The St Monica Trust’s community development funding aims to help older people safely re-engage with their communities during the coronavirus pandemic.
Eight months into the pandemic, local lockdowns are in place and the UK is braced for the expected second wave of coronavirus.
With no end in sight, thousands of older people in Bristol and beyond are continuing to live with the day-to-day impact of the pandemic, which extends far beyond the immediate threat to their health.
The national lockdown has left many older people feeling isolated and unable to engage with their local communities.
When everything stopped it was shattering. I felt as if I’d been stripped bare of everything that made me ‘me’.
Kathleen (77) is a retired Maternity Auxiliary Nurse and lives in Southmead with her husband.
Before the pandemic, Kathleen was very active in her local community, belonging to a number of project committees and running the Southmead Creative Writers Group, which she founded in 2018.
Kathleen said: “The friendships formed within the writers’ group were very precious: people sharing knowledge, sharing experiences, giving each other comfort and the sense of belonging that came with it.
"When everything stopped it was shattering. I felt as if I’d been stripped bare of everything that made me ‘me’.
“Isolation bought people’s frailties to the fore and you could see how being cut-off from the outside world made people physically ill.
"One gentleman was such a bright spark and a really good artist. He was reduced to lying on a sofa with a blanket over himself not moving.”
St Monica Trust’s Community Impact Team is hoping to change this. The Bristol-based charity has recently released funding to help older people, like Kathleen and her friends, to safely re-engage with their communities during the pandemic.
The community development targeted funding aims to tackle the long-term implications of coronavirus for older people, such as access to digital technology, the loss of local groups and activities, plus the impact of increased isolation on health and well-being.
The St Monica Trust’s Director of Community Impact, Adam Rees, said: “While the coronavirus pandemic has affected all aspects of life, its consequences have significantly impacted older people in the region and there are many barriers for them to overcome in order to re-engage with their communities.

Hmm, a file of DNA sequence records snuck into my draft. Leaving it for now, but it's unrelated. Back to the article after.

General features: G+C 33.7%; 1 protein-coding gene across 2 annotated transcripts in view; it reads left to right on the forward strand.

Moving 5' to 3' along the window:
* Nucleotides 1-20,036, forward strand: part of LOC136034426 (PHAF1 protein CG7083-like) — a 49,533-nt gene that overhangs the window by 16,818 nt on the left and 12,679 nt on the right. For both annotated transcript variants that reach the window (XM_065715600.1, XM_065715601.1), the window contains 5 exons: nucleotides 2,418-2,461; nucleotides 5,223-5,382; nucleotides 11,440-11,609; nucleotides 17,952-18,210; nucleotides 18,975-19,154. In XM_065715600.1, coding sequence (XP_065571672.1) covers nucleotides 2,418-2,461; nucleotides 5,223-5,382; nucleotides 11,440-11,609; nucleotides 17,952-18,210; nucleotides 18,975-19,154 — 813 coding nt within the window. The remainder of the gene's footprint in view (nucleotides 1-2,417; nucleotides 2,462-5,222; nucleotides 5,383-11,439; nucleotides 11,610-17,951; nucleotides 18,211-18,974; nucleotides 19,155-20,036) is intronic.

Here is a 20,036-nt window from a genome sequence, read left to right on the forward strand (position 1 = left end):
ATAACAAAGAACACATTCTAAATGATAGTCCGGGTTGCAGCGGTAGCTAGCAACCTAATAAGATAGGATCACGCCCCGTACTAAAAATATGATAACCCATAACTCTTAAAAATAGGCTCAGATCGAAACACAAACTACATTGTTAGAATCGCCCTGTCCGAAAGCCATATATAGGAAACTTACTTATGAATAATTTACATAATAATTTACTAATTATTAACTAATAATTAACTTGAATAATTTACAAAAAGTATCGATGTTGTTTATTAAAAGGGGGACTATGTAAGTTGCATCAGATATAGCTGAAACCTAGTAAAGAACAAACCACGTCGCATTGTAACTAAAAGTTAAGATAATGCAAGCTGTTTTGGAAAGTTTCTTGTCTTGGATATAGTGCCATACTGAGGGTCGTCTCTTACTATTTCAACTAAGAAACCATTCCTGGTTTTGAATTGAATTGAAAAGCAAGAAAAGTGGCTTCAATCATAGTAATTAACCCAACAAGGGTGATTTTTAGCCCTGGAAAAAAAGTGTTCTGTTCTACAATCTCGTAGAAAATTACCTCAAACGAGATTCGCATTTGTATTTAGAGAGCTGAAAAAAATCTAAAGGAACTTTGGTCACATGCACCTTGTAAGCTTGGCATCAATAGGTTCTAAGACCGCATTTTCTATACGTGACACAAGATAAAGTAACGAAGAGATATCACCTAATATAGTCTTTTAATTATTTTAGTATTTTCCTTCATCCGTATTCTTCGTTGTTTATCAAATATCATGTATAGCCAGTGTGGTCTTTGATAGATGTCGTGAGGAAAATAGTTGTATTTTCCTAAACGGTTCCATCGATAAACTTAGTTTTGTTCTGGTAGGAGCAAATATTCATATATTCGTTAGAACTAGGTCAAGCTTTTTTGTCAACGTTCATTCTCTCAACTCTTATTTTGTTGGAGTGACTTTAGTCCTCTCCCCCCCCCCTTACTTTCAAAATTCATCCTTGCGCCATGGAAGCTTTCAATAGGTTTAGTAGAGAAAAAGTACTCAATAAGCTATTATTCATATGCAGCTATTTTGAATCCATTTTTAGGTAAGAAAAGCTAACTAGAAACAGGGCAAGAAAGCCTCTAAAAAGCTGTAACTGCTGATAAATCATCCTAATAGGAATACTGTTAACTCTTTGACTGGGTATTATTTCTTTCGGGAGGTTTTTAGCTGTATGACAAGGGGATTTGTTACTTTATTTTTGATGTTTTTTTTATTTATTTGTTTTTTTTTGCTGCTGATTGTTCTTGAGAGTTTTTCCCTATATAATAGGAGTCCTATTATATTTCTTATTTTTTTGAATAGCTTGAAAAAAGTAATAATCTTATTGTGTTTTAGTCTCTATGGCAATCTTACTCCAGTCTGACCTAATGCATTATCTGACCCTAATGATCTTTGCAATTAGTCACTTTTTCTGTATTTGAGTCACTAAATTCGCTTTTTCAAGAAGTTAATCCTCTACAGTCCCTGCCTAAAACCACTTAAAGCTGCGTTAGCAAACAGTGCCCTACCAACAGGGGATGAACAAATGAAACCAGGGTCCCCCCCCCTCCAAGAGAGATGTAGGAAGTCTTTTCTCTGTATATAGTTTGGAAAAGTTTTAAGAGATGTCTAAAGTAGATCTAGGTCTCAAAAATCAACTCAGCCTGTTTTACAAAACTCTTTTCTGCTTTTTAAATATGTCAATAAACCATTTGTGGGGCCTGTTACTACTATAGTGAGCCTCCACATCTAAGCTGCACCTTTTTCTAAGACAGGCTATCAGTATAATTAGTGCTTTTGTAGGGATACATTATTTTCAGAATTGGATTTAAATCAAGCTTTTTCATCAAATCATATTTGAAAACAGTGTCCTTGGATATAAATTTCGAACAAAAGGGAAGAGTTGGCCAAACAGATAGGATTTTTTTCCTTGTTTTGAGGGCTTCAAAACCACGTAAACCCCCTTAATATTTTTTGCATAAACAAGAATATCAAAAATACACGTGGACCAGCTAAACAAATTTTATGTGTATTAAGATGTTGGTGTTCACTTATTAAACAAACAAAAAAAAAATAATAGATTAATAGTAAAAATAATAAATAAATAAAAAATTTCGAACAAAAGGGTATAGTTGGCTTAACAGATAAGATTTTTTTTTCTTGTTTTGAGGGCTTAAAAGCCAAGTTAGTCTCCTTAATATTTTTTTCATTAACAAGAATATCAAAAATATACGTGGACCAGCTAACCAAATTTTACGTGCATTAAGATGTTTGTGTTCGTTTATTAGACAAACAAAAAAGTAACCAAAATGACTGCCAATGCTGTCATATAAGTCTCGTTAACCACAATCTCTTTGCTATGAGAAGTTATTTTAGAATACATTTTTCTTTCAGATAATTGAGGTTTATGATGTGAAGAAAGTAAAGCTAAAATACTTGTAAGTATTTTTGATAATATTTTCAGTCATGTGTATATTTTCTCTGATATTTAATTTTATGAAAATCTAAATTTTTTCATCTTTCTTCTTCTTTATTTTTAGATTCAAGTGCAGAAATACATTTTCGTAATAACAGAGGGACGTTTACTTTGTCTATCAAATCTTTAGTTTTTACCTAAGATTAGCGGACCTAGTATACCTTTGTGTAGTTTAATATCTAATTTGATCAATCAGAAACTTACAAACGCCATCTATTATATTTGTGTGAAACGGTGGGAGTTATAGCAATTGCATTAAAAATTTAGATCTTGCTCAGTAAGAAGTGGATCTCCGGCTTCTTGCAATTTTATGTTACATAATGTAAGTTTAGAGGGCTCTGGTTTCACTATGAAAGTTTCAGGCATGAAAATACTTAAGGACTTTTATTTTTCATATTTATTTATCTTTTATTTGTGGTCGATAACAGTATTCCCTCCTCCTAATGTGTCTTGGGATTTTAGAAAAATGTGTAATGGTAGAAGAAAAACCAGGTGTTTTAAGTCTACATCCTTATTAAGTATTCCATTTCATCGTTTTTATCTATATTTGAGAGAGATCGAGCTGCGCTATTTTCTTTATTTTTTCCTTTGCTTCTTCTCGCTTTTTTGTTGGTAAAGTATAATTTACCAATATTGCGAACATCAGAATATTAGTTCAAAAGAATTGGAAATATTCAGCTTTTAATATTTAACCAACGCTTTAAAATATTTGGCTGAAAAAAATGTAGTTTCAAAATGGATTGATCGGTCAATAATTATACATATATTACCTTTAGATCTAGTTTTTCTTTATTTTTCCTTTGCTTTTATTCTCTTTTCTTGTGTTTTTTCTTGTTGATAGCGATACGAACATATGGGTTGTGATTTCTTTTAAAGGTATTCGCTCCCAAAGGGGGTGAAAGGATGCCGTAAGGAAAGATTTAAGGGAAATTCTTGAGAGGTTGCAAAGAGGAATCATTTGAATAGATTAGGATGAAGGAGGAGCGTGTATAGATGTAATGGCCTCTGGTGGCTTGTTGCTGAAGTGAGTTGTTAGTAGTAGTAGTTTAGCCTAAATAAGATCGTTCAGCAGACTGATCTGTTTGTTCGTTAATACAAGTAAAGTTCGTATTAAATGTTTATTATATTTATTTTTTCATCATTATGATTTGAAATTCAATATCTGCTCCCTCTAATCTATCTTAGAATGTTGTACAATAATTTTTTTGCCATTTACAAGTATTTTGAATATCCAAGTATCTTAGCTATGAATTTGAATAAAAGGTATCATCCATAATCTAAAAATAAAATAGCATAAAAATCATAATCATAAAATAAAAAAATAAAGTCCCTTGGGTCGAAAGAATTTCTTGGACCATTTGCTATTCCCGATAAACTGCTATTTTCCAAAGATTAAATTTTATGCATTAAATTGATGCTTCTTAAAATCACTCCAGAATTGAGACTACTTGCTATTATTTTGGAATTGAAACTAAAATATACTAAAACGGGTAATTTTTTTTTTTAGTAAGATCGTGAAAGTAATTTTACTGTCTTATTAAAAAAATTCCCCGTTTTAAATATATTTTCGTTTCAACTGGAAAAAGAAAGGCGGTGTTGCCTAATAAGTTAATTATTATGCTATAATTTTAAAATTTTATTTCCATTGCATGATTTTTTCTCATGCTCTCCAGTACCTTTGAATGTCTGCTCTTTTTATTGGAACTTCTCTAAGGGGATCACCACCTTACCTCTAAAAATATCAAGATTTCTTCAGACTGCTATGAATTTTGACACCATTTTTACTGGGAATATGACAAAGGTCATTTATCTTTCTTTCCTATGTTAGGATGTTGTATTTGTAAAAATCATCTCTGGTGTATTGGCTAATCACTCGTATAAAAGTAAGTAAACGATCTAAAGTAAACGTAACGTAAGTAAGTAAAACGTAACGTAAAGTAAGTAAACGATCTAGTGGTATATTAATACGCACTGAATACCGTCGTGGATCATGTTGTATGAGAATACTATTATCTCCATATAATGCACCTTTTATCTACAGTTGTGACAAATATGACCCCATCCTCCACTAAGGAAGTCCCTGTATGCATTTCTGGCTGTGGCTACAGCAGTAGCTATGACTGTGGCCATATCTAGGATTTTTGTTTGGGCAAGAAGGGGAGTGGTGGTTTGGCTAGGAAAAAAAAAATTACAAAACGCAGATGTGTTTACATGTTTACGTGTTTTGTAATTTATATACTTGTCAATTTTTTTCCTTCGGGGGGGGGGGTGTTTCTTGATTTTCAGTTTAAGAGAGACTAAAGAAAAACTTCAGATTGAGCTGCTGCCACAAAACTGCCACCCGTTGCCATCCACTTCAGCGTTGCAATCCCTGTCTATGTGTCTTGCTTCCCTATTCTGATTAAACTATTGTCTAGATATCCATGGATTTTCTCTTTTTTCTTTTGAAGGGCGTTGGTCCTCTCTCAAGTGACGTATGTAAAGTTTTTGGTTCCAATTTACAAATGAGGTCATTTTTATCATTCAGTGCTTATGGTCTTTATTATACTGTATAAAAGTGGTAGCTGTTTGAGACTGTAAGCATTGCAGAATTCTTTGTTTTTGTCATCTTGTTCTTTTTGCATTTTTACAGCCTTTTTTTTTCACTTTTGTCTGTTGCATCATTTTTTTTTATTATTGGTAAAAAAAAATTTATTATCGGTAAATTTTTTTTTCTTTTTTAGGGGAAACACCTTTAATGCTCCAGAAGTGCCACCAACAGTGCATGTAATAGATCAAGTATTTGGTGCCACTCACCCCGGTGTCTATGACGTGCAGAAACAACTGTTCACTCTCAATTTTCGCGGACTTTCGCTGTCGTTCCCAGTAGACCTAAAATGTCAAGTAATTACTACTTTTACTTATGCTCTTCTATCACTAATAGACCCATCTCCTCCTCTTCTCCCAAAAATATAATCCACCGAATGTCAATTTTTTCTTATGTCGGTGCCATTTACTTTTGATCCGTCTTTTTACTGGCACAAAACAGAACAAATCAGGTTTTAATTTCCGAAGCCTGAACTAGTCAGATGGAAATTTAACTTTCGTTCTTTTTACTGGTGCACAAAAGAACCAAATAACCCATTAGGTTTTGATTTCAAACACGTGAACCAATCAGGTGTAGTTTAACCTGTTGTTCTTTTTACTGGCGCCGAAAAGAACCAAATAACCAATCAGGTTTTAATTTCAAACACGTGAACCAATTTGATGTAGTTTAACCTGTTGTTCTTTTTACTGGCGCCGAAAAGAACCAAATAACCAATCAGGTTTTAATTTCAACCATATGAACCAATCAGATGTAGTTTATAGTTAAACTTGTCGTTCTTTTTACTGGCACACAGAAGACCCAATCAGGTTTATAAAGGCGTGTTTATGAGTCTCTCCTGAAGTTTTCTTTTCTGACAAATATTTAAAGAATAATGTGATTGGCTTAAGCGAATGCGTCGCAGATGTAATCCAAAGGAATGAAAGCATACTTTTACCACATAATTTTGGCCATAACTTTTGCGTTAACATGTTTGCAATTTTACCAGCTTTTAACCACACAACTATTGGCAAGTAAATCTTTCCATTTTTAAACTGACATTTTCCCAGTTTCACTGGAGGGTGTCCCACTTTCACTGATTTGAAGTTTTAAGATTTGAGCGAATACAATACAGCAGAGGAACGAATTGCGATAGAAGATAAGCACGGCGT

“We are providing funding for community development projects that will support community activities to restart and to work with older people and help them re-engage in their communities again.
"The project will provide light touch support across the region with the aim of encouraging collaboration and linking older people into existing services.”
The Bristol-based charity is providing £480,000 in funding for organisations across Bristol, North Somerset and South Gloucestershire, with The Grateful Society contributing a further £90,000 to fund the inner City and East Bristol.
In total, the funding will provide six organisations with £95,000 over three years to run community development projects in their local area.
The President of The Grateful Society, Dr Jacqueline Cornish, said: “We are delighted to partner with the St Monica Trust for this innovative community development project - truly an example of giving funding directly where it is needed to support communities with vulnerable older people.
“There has been a frightening loss of resilience in this population and hence the attendant risks of declining mental and physical health, making eventual rehabilitation more of a challenge.
"This Project will bring older people back into society, giving them the confidence to not only successful re-integrate, but crucially be valued contributors to their community”
Since the lockdown ended, Kathleen has restarted the writers group. It has been reduced to just six members to comply with government guidelines, but with coronavirus cases rising in the region, it faces an uncertain future.
Kathleen said: “It’s about rebuilding the lives we had with different values and starting over again."
"That’s going to be difficult to achieve, but very necessary if we are going to have any quality to our lives. It’s like being a battery that’s been rundown and we need help to recharge.”
Founded in 1920, the St Monica Trust has always supported individuals outside of its retirement communities, helping to tackle issues that affect the lives of older people in Bristol and the surrounding area.
Adam said: “The St Monica Trust has always been committed to improving the lives of all older people across the region and Community Impact works with organisations, community groups and individuals to achieve this.
“In recent years we have provided funds to organisations who deliver vital services for older people. Funding has ranged from community development and physical activity projects, to benefits and debt advice services.”
For more information on how the St Monica Trust is supporting local communities, go to www.stmonicatrust.org.uk/suppo... or email Communityimpact@stmonicatrust.org.uk.